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German’s healthy diet pyramide

But what is a healthy diet?

Nowadays, every developed country worldwide has its own so-called Healthy Diet Pyramid. There are different healthy diet pyramids in Europe, as well as in USA, China, Japan and so on. They differ of course from country to country, depending on the different climatic and cultural factors.

The German’s Healthy Diet Pyramid, created by the German Nutrition Society named DGE (Deutsche Gesellschaft für Ernährung), in 26.09.2000 is still active and useful nowadays. (www.dge.de)

The German Nutrition Society (DGE) has compiled 10 dietary guidelines DGE based on the most recent scientific knowledge, aimed to help you enjoy eating and maintain a balanced diet. A wholesome diet keeps you in good health and promotes vitality and well-being.


1. Versatile eating habits
Enjoy the diversity of foods available. Characteristics of a well balanced diet are a variable choice, an appropriate combination and adequate quantities of high-nutrient and low-energy food.

2. Ample cereal products – and potatoes
Bread, pasta, rice, grain flakes, preferably from whole grain, as well as potatoes contain hardly any fat but plenty of vitamins, minerals as well as dietary fibre and phytochemicals. Consume these foods preferably with low-fat ingredients. At least 30 grams of dietary fibre daily, especially from whole-grain products, are recommended. A high intake lowers the risk of various nutrition-related diseases.

3. Vegetables and Fruit – take ‘5 a day’
Enjoy 5 portions of vegetables and fruit daily, as fresh as possible, cook for a short time only, or take 1 serving as a juice – ideally with each main meal and also as a snack between meals. You profit by consuming plenty of vitamins, minerals, as well as dietary fibre and phytochemicals (e.g. carotenoids, flavonoids).

4. Milk and dairy products daily; fish once to twice a week; meat, sausages and eggs in moderation
These foods contain valuable nutrients, e.g. calcium in milk, iodine, selenium and n-3 fatty acids in saltwater fish. Meat contains minerals and vitamins (B1, B6 and B12). However, 300 – 600 grams of meat and sausages per week are sufficient. Rather choose low-fat products, especially with meat and dairy products.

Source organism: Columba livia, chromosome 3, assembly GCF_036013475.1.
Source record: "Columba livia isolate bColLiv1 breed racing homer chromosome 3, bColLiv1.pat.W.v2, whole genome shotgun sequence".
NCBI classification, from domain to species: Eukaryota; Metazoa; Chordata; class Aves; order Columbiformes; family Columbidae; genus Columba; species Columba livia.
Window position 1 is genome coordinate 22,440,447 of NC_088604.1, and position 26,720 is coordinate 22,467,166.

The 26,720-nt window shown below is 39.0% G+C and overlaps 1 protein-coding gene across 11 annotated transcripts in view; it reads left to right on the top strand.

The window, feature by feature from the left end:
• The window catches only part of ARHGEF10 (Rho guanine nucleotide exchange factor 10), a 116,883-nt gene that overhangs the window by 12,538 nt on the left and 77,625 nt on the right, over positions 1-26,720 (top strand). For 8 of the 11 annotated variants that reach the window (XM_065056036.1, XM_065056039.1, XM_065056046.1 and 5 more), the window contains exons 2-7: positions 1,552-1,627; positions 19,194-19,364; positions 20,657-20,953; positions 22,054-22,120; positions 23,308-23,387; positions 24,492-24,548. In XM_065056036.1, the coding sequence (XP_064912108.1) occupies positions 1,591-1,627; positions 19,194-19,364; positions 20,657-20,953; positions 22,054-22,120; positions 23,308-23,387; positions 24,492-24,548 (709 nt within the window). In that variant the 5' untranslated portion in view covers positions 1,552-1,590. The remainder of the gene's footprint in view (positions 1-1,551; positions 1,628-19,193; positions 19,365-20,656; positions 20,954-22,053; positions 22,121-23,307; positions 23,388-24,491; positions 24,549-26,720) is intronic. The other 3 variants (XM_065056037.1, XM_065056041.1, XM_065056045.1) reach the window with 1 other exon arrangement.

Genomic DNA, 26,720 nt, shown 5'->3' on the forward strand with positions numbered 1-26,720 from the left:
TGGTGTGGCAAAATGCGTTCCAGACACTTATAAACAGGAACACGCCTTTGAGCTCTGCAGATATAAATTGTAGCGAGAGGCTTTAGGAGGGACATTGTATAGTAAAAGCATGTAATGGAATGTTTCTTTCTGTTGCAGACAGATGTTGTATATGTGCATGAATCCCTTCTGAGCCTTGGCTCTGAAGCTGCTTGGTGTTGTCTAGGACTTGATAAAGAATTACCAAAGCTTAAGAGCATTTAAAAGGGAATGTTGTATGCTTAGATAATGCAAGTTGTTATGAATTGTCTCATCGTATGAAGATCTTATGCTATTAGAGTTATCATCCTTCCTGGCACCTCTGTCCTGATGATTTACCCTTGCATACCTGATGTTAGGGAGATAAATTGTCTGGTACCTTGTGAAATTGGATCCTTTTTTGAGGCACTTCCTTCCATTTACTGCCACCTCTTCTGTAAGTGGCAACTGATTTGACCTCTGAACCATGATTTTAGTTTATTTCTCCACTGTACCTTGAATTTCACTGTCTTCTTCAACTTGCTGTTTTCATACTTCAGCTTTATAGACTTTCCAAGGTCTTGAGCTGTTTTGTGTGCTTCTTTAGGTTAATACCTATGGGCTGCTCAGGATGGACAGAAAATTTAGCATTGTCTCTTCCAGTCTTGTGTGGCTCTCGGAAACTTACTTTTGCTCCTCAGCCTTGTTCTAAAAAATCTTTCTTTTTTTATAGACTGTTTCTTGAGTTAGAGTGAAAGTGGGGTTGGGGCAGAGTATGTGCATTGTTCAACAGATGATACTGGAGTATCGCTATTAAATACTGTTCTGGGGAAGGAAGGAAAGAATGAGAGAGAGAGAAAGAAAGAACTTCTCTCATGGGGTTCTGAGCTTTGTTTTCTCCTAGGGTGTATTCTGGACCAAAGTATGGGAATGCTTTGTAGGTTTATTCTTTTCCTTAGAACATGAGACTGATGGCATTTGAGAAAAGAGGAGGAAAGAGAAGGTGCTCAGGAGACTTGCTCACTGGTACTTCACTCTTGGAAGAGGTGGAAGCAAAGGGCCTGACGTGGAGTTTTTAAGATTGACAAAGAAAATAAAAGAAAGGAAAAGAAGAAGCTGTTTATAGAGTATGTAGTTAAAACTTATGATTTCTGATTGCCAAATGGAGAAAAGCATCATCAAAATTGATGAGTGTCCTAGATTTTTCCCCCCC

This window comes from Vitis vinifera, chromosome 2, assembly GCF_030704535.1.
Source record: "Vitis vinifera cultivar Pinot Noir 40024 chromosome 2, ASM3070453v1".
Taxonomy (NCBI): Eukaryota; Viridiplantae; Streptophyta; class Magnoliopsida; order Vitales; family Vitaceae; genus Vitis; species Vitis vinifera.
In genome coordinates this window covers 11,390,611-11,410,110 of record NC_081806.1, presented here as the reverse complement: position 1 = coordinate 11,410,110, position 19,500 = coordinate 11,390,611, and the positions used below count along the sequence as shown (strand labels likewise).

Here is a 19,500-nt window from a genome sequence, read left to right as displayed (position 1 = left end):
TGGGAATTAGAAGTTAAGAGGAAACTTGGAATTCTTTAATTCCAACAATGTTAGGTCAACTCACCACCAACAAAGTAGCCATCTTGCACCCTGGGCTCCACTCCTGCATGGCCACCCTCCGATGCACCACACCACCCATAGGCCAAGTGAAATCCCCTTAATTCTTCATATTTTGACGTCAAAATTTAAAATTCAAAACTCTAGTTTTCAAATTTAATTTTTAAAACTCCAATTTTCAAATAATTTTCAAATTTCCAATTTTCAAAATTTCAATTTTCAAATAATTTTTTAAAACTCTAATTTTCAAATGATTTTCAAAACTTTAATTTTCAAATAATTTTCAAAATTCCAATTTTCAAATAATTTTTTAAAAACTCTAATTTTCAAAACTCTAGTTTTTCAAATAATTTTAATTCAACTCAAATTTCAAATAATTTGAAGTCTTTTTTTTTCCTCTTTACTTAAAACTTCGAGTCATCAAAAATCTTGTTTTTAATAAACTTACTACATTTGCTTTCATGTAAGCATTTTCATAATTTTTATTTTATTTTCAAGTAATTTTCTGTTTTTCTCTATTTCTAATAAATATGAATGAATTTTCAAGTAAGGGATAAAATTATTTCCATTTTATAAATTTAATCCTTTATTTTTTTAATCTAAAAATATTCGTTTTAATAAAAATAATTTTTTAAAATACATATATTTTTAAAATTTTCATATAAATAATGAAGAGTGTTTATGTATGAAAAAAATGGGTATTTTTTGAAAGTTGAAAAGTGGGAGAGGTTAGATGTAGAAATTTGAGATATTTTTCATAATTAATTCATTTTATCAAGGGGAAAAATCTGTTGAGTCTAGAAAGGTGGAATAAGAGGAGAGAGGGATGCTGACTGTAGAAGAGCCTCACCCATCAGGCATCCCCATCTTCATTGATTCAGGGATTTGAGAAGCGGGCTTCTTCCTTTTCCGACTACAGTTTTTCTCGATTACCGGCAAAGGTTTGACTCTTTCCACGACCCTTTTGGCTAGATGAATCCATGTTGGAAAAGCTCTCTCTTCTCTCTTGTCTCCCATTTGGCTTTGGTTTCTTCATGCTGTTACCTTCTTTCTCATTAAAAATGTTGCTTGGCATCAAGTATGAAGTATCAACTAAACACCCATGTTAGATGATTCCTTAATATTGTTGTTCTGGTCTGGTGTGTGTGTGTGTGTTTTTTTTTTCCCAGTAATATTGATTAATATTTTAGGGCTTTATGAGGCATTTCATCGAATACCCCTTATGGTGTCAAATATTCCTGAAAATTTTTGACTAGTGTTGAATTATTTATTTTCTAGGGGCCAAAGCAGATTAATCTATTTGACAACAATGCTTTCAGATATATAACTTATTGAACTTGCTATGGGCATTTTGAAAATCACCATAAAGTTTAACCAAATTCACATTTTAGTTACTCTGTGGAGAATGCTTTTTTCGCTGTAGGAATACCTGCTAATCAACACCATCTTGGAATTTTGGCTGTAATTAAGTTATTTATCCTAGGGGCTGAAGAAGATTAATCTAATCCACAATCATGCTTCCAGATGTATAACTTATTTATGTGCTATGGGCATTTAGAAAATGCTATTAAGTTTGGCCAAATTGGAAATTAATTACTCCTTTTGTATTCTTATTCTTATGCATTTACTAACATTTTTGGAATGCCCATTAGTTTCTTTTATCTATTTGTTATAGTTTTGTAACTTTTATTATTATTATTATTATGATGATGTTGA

5. Fat and fatty foods in moderation
Fat provides essential fatty acids and foods containing fat also comprise fat-soluble vitamins. Fat is particularly high in energy, therefore too much dietary fat can promote overweight. Too many saturated fatty acids increase the risk of dyslipidemia with the possible consequence of cardiovascular diseases. Rather favour vegetable oils and fats (e.g. canola oil, soybean oil and margarines produced therefrom). Be aware of hidden fat found in several meat and dairy products, pastry, sweets, fast food and convenience products. Overall, 60 – 80 grams of fat daily is sufficient.

6. Sugar and salt in moderation
Only occasionally consume sugar and food or beverages containing various kinds of sugar (e.g. glucose syrup). Be creative in flavouring with herbs and spices, but use little salt. Rather favour iodised and fluoridated table salt.

7. Plenty of fluid
Water is of vital necessity. Make sure your daily fluid intake is approximately 1½ litres. Rather choose water, carbonated or non-carbonated, and other beverages low in calories. Consume alcoholic drinks only occasionally and only in small amounts.

8. Prepare tasty, carefully cooked dishes
Preferably cook food on low heat, if possible for a short time, using little amount of water and fat. This will preserve the natural taste, conserve the nutrients and avoid the formation of harmful substances in food.

9. Take your time and enjoy eating
Do not eat in passing. Allow plenty of time for eating. This promotes your sense of satiation.

10. Watch your weight and stay active
Combine a balanced diet along with plenty of physical exercise and sport (30 – 60 minutes daily). An ideal weight will promote well-being and good health.

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